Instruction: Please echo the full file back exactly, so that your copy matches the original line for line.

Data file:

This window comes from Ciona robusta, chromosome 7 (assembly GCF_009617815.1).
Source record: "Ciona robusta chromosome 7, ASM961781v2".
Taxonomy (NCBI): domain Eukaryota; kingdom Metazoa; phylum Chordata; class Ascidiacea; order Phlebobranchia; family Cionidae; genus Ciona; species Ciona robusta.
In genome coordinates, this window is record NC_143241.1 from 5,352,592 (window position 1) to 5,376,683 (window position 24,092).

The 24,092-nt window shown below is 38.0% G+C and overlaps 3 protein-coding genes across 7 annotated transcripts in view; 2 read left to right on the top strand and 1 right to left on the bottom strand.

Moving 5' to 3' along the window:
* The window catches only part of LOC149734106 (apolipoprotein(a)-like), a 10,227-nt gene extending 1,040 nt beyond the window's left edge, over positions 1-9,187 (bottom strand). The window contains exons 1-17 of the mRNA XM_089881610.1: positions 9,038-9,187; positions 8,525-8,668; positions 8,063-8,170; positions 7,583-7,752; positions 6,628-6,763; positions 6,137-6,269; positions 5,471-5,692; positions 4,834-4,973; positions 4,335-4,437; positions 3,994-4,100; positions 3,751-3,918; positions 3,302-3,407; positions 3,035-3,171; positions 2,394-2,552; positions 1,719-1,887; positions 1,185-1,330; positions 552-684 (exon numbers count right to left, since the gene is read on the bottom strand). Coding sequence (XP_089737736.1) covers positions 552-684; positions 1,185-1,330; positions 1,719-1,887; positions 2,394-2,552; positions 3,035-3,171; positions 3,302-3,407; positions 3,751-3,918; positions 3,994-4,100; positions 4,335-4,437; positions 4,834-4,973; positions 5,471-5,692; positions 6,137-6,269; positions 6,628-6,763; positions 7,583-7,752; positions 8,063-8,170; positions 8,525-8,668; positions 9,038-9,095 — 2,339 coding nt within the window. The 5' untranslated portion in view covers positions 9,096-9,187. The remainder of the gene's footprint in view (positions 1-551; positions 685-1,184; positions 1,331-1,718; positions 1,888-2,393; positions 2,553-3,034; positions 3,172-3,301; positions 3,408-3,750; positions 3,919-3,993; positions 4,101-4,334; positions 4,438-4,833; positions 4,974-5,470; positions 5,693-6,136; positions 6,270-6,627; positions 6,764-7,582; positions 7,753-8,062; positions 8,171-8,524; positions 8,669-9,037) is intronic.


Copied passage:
This window comes from Ciona robusta, chromosome 7 (assembly GCF_009617815.1).
Source record: "Ciona robusta chromosome 7, ASM961781v2".
Taxonomy (NCBI): domain Eukaryota; kingdom Metazoa; phylum Chordata; class Ascidiacea; order Phlebobranchia; family Cionidae; genus Ciona; species Ciona robusta.
In genome coordinates, this window is record NC_143241.1 from 5,352,592 (window position 1) to 5,376,683 (window position 24,092).

The 24,092-nt window shown below is 38.0% G+C and overlaps 3 protein-coding genes across 7 annotated transcripts in view; 2 read left to right on the top strand and 1 right to left on the bottom strand.

Moving 5' to 3' along the window:
* The window catches only part of LOC149734106 (apolipoprotein(a)-like), a 10,227-nt gene extending 1,040 nt beyond the window's left edge, over positions 1-9,187 (bottom strand). The window contains exons 1-17 of the mRNA XM_089881610.1: positions 9,038-9,187; positions 8,525-8,668; positions 8,063-8,170; positions 7,583-7,752; positions 6,628-6,763; positions 6,137-6,269; positions 5,471-5,692; positions 4,834-4,973; positions 4,335-4,437; positions 3,994-4,100; positions 3,751-3,918; positions 3,302-3,407; positions 3,035-3,171; positions 2,394-2,552; positions 1,719-1,887; positions 1,185-1,330; positions 552-684 (exon numbers count right to left, since the gene is read on the bottom strand). Coding sequence (XP_089737736.1) covers positions 552-684; positions 1,185-1,330; positions 1,719-1,887; positions 2,394-2,552; positions 3,035-3,171; positions 3,302-3,407; positions 3,751-3,918; positions 3,994-4,100; positions 4,335-4,437; positions 4,834-4,973; positions 5,471-5,692; positions 6,137-6,269; positions 6,628-6,763; positions 7,583-7,752; positions 8,063-8,170; positions 8,525-8,668; positions 9,038-9,095 — 2,339 coding nt within the window. The 5' untranslated portion in view covers positions 9,096-9,187. The remainder of the gene's footprint in view (positions 1-551; positions 685-1,184; positions 1,331-1,718; positions 1,888-2,393; positions 2,553-3,034; positions 3,172-3,301; positions 3,408-3,750; positions 3,919-3,993; positions 4,101-4,334; positions 4,438-4,833; positions 4,974-5,470; positions 5,693-6,136; positions 6,270-6,627; positions 6,764-7,582; positions 7,753-8,062; positions 8,171-8,524; positions 8,669-9,037) is intronic.